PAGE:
A geyser erupts in the sleepy Bay of Plenty village of Kotuku. It is good and bad news for locals last seen coping with a gold strike a generation ago. Retired postmaster Jack Cavanagh was enjoying the quiet life, but his good friend retired stationmaster Rangi Rangihau has disappeared after predicting a geothermal event. Former storekeeper Ron Atkinson is run off his feet selling his wife’s pies to the influx of tourists whom local iwi and a government department are vying for custom of, along with discreet brothel keeper Ruby Brough and local drug tsar Bob Rogers. Electronic media and social outlets go viral and set the government’s spin doctors into a tailspin with the recently merged Department of Conservation, Tourism and Environment getting its teats in a terrible tangle over lagoon preservation and geyser exploitation. When Jack’s grandson Jason also goes missing, the national Search and Rescue spotlight is on Kotuku, driving into hiding the one chance for the missing couple, a mistreated, pie-pilfering Great Dane.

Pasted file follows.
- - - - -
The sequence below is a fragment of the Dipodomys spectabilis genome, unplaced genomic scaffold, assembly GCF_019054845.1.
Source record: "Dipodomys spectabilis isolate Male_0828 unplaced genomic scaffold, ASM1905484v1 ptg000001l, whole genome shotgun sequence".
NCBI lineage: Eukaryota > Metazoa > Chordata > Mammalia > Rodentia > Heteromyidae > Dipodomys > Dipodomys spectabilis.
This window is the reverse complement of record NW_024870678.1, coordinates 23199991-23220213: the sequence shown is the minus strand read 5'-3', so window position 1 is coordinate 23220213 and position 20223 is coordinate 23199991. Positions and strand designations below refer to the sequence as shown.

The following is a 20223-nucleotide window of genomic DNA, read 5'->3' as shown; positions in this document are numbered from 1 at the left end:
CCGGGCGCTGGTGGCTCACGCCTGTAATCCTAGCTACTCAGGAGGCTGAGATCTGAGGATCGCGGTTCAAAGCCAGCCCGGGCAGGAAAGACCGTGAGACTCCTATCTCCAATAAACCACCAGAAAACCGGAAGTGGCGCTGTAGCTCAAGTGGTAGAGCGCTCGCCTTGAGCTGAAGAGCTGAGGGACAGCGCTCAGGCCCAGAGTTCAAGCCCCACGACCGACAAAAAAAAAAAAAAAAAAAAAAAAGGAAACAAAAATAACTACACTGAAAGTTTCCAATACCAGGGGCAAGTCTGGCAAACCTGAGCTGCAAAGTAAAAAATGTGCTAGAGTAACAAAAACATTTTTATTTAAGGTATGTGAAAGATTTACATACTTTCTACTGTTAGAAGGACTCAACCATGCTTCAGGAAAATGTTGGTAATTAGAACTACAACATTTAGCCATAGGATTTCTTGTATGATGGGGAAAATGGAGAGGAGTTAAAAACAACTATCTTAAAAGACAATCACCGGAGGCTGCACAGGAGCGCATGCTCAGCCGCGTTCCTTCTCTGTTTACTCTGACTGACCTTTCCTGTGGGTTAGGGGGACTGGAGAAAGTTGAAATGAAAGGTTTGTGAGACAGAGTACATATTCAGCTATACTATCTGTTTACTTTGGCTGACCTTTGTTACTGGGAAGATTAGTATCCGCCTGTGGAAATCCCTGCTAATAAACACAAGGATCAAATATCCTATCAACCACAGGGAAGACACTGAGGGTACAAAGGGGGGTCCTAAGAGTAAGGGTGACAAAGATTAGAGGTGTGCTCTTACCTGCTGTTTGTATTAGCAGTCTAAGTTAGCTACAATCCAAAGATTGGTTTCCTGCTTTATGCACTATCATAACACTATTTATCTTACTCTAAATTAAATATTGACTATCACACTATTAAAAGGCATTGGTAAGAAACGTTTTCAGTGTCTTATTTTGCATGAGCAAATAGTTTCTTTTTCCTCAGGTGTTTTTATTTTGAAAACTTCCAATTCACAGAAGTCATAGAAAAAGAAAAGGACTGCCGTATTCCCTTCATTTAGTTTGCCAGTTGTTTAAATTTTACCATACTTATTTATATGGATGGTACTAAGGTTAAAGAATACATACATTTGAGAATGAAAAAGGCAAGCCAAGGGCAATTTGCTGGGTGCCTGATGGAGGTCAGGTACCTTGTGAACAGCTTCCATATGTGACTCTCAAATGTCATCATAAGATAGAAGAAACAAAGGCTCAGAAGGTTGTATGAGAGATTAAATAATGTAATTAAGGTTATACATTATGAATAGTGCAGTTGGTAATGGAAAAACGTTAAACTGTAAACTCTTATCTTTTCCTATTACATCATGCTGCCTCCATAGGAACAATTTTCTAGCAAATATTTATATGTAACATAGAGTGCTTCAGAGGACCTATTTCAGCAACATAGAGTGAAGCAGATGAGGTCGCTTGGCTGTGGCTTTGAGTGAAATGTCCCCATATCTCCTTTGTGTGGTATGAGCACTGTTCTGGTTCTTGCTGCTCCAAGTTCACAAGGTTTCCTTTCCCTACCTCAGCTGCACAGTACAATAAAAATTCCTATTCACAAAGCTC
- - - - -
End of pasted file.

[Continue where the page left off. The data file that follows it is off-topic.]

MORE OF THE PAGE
The NZ Listener identified ‘a veritable Milkwood of characters’ in Gold in the Creek, ‘a shaggy sheep tale that is a bit of a dag’. The characters are back and added to in a digitally enhanced satire on media and government attempts to tweet the tourist face of a quiet village.
The whimsy of Whisky Galore, the furious farce of Blott on the Landscape and the dinkum Kiwi way with words.
224 pages $24.95; ebook from mebooks.co.nz and Amazon $4.99
‘I just wanted to tell you that I have now read your Geyser in the Creek and enjoyed it. It was great fun to read. You’ve got a good ear for dialogue and Rata’s raps were fun.’ Winifred Jackson 3/2/12
‘Yet again, McGill dispays an unerring ear for the laconic tropes of Kiwispeak.’ Stephen Whitehouse, 28/2/12